Tuesday, August 8, 2017

Book Review: Meet ME Where I'm At by Cindy Best and Joyce Shor Johnson

Meet ME Where I'm At 
by Cindy Best and Joyce Shor Johnson
Published by Future Horizons

Meet me where I'm at is a very unusual book. It's half picture book and half workbook and I don't mean, the first few pages are one and the rest are the other.  This book seamlessly blends both at the same time.

The general idea of this book is to get children with special needs to let others around them know exactly "where they are at".

Instead of expecting children with special needs to stretch to meet their parents, teachers and friends on levels where they can't function well, this book aims to encourage them to advocate for themselves and ask others to meet them at their own level.

It's a very interesting concept which I've seen in adult work before. This is the first time I've seen this agenda come though in a book aimed at kids - and it's a very welcome move.



The main pages in "Meet Me Where I'm At" follow a standard template of;



Just because I do (some undesirable behavior) doesn't mean that I don't do  (desired behavior) .

meet me where I'm at 

When I'm feeling (specific emotion or mood)

I sometimes need to do (specific type of response)

The book covers topics such as not meeting the teacher's gaze when they talk, hitting, not writing things down, interrupting, leaving loud classrooms, being empathetic and resisting change.

Each of these sections has areas where the child is encouraged to describe the things that work for them. It's a great self-advocacy starter. 

It concludes with a reminder that all people are different and that everyone has value.

Meet Me Where I'm At by Cindy Best and Joyce Shor Johnson is published by Future Horizons and is available in paperback from Amazon, Booktopia and GoodReads. There's also a facebook page where you can talk about the book and make suggestions for further topics.

Honesty Clause; I was provided with a copy of this book free of charge for review purposes.

Tuesday, August 1, 2017

Book Review: In My World by Jillian Ma, Illustrated by Mimi Chao

In My World
Written by Jillian Ma
Illustrated by Mimi Chao
Published by Future Horizons, 2017

In my world is children's picture book that carries a very touching message for adult readers. Each page contains only a single sentence and a beautiful illustration and it's easy reading for the early readers. The words are simple and they rhyme, which makes this a perfect storybook. 

The general format of the book is that there's a little boy who keeps saying "In my world, I can ...." and following this up with claims which at first seem a little outrageous, particularly if you take the fantasy elements (dinosaurs and dragons) of the illustrations into account.



The text however is well grounded so that even when the picture shows the boy with his friend riding a dinosaur, the text simply says that he can "adventure with his friend".  It's all very achievable and clever stuff.

...or is it?

Most of us take these things for granted, playing with friends, being seen and heard, riding in a plane, using the swings at the park, sharing food, toys and interests, being calm and being appreciative of love.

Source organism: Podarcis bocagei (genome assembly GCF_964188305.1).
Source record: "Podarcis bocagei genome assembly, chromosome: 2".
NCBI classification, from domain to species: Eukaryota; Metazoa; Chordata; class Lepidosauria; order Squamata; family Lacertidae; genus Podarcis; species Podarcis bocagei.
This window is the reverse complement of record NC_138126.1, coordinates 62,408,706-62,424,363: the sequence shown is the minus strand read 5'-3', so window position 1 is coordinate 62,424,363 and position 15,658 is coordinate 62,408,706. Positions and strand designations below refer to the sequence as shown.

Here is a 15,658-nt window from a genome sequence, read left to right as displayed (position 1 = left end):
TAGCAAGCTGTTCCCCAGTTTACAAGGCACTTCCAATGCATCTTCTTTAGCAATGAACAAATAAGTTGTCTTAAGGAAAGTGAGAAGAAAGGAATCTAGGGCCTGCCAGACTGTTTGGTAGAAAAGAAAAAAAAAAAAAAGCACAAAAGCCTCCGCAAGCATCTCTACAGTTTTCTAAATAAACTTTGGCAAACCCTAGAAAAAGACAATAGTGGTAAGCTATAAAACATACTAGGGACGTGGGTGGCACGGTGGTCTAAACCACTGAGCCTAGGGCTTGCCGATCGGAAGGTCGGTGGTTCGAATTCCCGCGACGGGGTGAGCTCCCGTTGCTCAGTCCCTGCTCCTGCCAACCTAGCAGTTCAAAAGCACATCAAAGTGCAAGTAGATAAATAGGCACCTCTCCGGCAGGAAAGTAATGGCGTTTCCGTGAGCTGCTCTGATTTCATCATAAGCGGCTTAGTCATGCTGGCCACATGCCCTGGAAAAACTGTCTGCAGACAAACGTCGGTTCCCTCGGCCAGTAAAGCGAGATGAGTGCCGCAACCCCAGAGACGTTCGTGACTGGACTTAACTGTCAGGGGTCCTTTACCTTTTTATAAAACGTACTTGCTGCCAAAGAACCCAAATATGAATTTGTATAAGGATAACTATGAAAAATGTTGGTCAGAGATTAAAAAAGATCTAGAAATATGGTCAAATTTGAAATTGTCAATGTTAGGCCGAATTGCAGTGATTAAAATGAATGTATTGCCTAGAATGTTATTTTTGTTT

This is an amazing book and it's a must-have for anyone who has young children who interact with people with autism. It's hard to review picture books without giving the plot away, so I'm afraid I'm going to have to spoil the only "spoilable" moment - rest assured, you can skip the rest of this review and simply go out and buy the book. It's well worth it. 

I started reading this book from the front to the back. I don't peek. I like to let things unfold as the author intended. My heart sank when I hit the page that simply said;

In your world...  I have Autism. 

Even the page itself is dull, dreary and drained of colour. Our brightly coloured boy is reduced to a one-dimensional caricature of himself, outlines only. The page hit me very hard, certainly harder than I thought a picture book could.

There's no problem. This book isn't going to upset a child but it is going to pass a very different message onto an adult. The boy ends by reminding us that it's with our help that he's able to do the things he does in his world but to me, it's the words of Mimi Chao's dedication and the front that I hear;

"Dedicated to those who long to be understood"
- Mimi Chao.

To me, it reads like the boy feels like he's doing these things in his world already and that people outside of his world are only seeing "autism".  Of course, I'm probably biased about these things and you always take away from a book a little of what to bring to it in the first place. 

This is an absolutely brilliant book with the some of the most gorgeous illustrations I've seen in a children's book in a long time. If you've got a library of picture books or if you've got a youngster on the spectrum, then this is the book you need to have. 

In My World by Jillian Ma with illustrations by Mimi Chao is Published by Future Horizons. It's available in paperback at Amazon and Goodreads. Mimi Chao's blog post on the backstory of the book is also well worth reading. 


Honesty clause: I was provided with a copy of this book free of charge for review purposes.